Suspect in custody after 3 University of Virginia football players shot dead

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Suspect in University of Virginia fatal shooting in custody: police
WATCH: Police say suspect in University of Virginia fatal shooting in custody – Nov 14, 2022

Police have arrested a former University of Virginia football player suspected of fatally shooting three football players dead and leaving two others wounded, university officials have confirmed.

Christopher Darnell Jones Jr. was taken into custody as the suspect in the shooting, which occurred late Sunday night.

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According to The Associated Press, a bus full of students was arriving back on campus Sunday after a field trip to see a play, when gunfire erupted near the parking garage around 10:15 p.m.

University of Virginia (UVA) president Jim Ryan identified the three Cavaliers football players who were shot and killed during a news conference Monday morning: junior receiver Lavel Davis Jr. of Dorchester, South Carolina; junior receiver Devin Chandler of Huntersville, North Carolina; and junior defensive end/linebacker D’Sean Perry of Miami.

Left to right: D’Sean Perry, Lavel Davis Jr. and Devin Chandler. University of Virginia

Jones, who is currently a student at UVA, has been charged with three counts of second-degree murder, as well as a firearms charge.

Ryan told reporters that the two wounded students were hospitalized; one is in critical condition and the other is in good condition. He did not identify the students.

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He called the incident a “sad, shocking and tragic day for the university community.”

“Let me say how deeply sorry I am for the victims and for their family and friends,” Ryan said.

University Police Chief Timothy Longo Sr. said that the suspect had once played on the football team, although he had not been a member of the team for at least a year, reports ESPN.

Longo also revealed during the news conference that the university’s threat assessment team was notified in September by someone that Jones had made a comment about having a gun on campus. The person, however, was not associated with the university and had never laid eyes on the gun.

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“The comment about Mr. Jones owning a gun was not made in conjunction with any threats,” Longo said, adding that officials followed up with Jones’ roommate, but did not find anything related to the report.

Longo also said Jones had been involved in a “hazing investigation of some sort.” He said he did not have all the facts and circumstances of that case, though he said the probe was closed after witnesses failed to cooperate.

In addition, officials learned about a prior incident outside Charlottesville involving a weapons violation, Longo said. That incident was not reported to the university as it should have been, he said.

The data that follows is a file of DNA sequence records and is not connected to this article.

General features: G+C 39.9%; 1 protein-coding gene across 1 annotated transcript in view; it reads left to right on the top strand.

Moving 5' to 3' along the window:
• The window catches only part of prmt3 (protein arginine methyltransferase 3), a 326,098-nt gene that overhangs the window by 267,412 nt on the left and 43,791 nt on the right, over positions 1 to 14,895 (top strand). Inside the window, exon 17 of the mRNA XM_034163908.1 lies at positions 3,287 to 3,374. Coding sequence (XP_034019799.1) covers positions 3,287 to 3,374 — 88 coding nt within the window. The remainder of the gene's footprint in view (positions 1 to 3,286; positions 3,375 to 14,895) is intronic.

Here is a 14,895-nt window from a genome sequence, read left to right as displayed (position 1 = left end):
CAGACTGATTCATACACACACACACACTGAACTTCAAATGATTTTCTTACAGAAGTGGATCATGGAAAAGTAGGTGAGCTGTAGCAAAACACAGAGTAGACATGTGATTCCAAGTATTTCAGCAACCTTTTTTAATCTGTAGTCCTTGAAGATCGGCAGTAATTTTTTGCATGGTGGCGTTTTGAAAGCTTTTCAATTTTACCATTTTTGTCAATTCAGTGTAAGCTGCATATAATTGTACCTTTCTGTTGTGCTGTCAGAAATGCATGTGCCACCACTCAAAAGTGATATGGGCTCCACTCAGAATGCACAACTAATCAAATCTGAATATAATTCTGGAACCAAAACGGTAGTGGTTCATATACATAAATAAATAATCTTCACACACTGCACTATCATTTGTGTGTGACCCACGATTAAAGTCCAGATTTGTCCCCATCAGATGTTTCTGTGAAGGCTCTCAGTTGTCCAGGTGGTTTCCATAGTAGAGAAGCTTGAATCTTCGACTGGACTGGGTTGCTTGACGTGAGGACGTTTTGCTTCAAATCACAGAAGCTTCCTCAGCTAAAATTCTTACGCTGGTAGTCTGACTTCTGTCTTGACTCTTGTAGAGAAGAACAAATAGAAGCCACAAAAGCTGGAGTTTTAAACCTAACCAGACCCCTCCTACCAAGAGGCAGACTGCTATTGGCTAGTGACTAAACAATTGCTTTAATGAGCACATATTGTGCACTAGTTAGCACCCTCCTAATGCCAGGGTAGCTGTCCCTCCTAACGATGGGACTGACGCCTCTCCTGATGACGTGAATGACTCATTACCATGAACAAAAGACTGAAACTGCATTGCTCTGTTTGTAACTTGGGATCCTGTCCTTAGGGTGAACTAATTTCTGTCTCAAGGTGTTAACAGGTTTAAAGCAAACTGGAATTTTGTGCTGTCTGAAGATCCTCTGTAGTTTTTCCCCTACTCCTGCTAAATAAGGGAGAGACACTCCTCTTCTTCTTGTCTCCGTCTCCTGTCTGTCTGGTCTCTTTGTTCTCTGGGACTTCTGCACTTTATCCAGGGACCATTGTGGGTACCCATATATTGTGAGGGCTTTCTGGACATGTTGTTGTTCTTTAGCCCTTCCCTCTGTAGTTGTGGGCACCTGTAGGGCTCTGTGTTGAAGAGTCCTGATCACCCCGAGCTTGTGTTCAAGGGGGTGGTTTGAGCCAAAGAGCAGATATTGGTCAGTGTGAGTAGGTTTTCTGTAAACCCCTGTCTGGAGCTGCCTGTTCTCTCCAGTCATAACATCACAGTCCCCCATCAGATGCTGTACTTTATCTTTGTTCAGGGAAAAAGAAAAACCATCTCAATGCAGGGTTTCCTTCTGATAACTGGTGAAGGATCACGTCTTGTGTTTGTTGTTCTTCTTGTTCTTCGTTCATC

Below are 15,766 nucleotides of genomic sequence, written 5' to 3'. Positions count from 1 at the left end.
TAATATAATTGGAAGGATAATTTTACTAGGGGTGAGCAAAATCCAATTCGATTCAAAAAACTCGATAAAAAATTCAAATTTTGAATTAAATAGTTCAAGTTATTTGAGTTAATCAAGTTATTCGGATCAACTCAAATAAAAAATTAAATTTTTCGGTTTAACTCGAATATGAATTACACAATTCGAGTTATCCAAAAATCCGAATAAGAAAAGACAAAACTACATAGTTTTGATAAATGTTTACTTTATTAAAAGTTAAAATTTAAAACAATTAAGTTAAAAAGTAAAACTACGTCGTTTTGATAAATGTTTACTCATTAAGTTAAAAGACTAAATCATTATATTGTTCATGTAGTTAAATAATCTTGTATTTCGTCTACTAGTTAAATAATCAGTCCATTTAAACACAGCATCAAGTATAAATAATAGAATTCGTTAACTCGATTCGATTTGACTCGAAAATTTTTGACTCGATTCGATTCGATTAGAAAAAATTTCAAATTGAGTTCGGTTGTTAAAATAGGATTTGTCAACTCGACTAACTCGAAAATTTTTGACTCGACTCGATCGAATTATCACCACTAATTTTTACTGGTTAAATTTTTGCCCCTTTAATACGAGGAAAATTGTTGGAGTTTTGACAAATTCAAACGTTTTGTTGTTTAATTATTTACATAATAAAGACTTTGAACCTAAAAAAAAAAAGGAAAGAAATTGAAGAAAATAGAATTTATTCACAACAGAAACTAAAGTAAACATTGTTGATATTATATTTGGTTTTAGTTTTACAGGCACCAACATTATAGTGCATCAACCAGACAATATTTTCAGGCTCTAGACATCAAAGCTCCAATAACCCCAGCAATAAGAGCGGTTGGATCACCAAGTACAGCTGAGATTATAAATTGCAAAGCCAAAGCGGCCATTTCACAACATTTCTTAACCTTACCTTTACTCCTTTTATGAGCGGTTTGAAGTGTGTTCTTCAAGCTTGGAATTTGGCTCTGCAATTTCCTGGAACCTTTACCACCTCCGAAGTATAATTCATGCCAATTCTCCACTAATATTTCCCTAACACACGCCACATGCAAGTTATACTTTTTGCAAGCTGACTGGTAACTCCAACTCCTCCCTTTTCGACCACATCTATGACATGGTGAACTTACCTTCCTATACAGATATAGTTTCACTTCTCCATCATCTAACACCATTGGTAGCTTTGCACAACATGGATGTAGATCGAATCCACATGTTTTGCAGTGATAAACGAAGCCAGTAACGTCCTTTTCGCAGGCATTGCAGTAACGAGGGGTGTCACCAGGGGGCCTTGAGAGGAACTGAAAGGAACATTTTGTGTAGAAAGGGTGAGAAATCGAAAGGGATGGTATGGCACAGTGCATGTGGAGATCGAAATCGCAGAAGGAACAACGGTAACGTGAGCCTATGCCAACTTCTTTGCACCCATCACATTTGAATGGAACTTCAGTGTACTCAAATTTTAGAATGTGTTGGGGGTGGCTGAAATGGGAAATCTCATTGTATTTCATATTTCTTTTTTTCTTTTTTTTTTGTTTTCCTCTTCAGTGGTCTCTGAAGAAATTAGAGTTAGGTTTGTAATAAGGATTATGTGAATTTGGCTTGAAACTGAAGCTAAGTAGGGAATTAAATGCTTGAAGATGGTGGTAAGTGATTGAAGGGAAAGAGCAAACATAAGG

A bus idles behind police tape during an active shooter situation at the University of Virginia in Charlottesville, Va., on Monday. Mike Kropf /The Daily Progress via AP

Officials said Monday that they did not know of a motive or reason for Sunday’s attack.

“Although we do not yet have a full understanding of the motive and circumstances surrounding these events, police are investigating as we speak,” Ryan said.

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“This is an unimaginably sad day for our community. The entire university community is grieving this morning. My heart is broken for the victims and their families and for all those who knew and loved them, and they are all in my prayers. As I’ve said before, when I see our students, I see my own kids, and I cannot imagine anything worse for a parent than losing a child.”

A shelter-in-place order was lifted for the Charlottesville campus Monday morning, about 12 hours after it was put in place.

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More than 500 students stayed overnight in the university’s libraries and classrooms while the order was in effect, reports the New York Times.

Eva Surovell, the editor-in-chief of the student newspaper, The Cavalier Daily, told The Associated Press that after students received an alert about an active shooter late Sunday night, she ran to the parking garage, but saw that it was blocked off by police. When she went to a nearby intersection, she was told to go shelter in place.

“A police officer told me that the shooter was nearby, and I needed to return home as soon as possible,” she said.

She waited with other reporters, hoping to get additional details, then returned to her room to start working on the story. The gravity of the situation sunk in.

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“My generation is certainly one that’s grown up with generalized gun violence, but that doesn’t make it any easier when it’s your own community,” she said.

With files from The Associated Press

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